China's Forbidden City and the Vatican Museums are set to swap 40 works of art as part of efforts to bolster diplomatic relations between the Communist country and the seat of the Catholic Church.
The works -- including Chinese ceramics and paintings kept at the Vatican -- will be displayed at exhibitions due to open simultaneously in March at both the former seat of the Dragon Throne in Beijing and the pope's ethnological museum.
The Holy See and China, which severed diplomatic ties in 1951, are attempting to warm relations after decades of tension -- though the long-awaited rapprochement has currently slowed over who gets to ordain bishops.
"I am firmly convinced that the imminent exhibition will open a new chapter in cultural exchanges between the Chinese people and the Vatican," said Zhu Jiancheng, general secretary of the China Culture Industrial Investment Fund.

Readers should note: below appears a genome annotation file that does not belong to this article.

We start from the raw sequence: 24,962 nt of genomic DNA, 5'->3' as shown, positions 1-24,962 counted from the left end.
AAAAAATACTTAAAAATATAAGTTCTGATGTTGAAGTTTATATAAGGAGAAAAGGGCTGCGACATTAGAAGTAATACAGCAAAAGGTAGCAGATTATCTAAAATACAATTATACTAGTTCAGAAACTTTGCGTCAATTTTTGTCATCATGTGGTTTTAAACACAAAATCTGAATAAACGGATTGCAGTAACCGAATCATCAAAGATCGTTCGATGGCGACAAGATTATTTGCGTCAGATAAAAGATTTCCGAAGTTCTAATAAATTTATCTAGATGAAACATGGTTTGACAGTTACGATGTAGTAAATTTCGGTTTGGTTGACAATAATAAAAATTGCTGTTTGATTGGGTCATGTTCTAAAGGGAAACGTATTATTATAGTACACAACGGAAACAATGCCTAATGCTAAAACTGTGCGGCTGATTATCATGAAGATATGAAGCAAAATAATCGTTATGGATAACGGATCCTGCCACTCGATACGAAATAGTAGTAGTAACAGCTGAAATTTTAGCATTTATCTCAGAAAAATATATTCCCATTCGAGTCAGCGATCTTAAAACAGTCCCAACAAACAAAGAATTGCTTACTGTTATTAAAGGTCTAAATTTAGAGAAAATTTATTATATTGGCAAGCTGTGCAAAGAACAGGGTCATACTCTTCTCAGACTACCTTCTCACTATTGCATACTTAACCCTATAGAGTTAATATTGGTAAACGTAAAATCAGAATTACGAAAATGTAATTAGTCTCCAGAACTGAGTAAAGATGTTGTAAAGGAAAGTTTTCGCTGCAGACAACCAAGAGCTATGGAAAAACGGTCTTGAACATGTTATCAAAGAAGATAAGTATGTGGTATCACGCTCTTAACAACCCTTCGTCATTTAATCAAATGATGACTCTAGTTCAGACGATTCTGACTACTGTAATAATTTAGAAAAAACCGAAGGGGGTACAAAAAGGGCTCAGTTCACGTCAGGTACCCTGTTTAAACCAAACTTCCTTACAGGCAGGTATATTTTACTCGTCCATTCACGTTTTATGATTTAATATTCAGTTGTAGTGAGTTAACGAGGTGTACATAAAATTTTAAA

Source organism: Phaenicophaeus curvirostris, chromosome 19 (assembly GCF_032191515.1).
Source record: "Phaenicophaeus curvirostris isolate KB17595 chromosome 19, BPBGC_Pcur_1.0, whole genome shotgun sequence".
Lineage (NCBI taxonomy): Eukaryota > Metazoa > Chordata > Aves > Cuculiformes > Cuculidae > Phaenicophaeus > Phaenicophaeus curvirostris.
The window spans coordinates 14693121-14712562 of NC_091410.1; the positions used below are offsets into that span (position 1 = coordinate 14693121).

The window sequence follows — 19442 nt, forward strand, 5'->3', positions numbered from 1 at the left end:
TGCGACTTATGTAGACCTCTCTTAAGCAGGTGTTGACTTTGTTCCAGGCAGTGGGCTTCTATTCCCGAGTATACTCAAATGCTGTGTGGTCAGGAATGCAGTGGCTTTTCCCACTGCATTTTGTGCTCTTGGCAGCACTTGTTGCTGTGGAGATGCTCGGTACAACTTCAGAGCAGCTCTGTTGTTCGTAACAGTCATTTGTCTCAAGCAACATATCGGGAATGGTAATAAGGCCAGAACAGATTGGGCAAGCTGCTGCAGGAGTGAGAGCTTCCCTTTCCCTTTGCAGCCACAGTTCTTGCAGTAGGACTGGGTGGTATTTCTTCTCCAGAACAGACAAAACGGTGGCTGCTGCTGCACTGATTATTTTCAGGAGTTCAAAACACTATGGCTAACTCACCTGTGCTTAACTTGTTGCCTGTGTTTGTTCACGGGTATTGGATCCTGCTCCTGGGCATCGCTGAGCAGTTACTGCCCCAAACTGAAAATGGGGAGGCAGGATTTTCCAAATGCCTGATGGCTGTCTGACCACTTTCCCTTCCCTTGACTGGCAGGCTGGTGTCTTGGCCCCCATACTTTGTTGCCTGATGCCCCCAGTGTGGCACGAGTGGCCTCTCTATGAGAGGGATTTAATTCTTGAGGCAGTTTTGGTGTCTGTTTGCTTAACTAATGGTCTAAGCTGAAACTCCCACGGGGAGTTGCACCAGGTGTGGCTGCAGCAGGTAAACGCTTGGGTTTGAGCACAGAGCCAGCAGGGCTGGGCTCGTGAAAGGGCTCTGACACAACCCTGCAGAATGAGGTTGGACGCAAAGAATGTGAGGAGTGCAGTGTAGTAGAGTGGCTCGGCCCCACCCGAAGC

"The event is very important to promote mutual understanding and mutual trust. It will strengthen friendship and promote the normalization of diplomatic relations between China and the Vatican," he told journalists on Tuesday.
Among the 40 works the Vatican will be lending, 38 will come from its "Anima Mundi" ancient Chinese collection.
The 39th will be loaned from the Pinacoteca (art gallery), while the last will be a work that artist Zhang Yan donated to Pope Francis.
The exhibition in China will begin in Beijing before heading to four other Chinese cities. Twelve of Zhang Yan's paintings will be included in the exhibition at the Vatican.
China's roughly 12 million Catholics are divided between those loyal to Beijing, whose clergy are chosen by the Communist Party, and members of a so-called "underground" church which swears allegiance to the Vatican.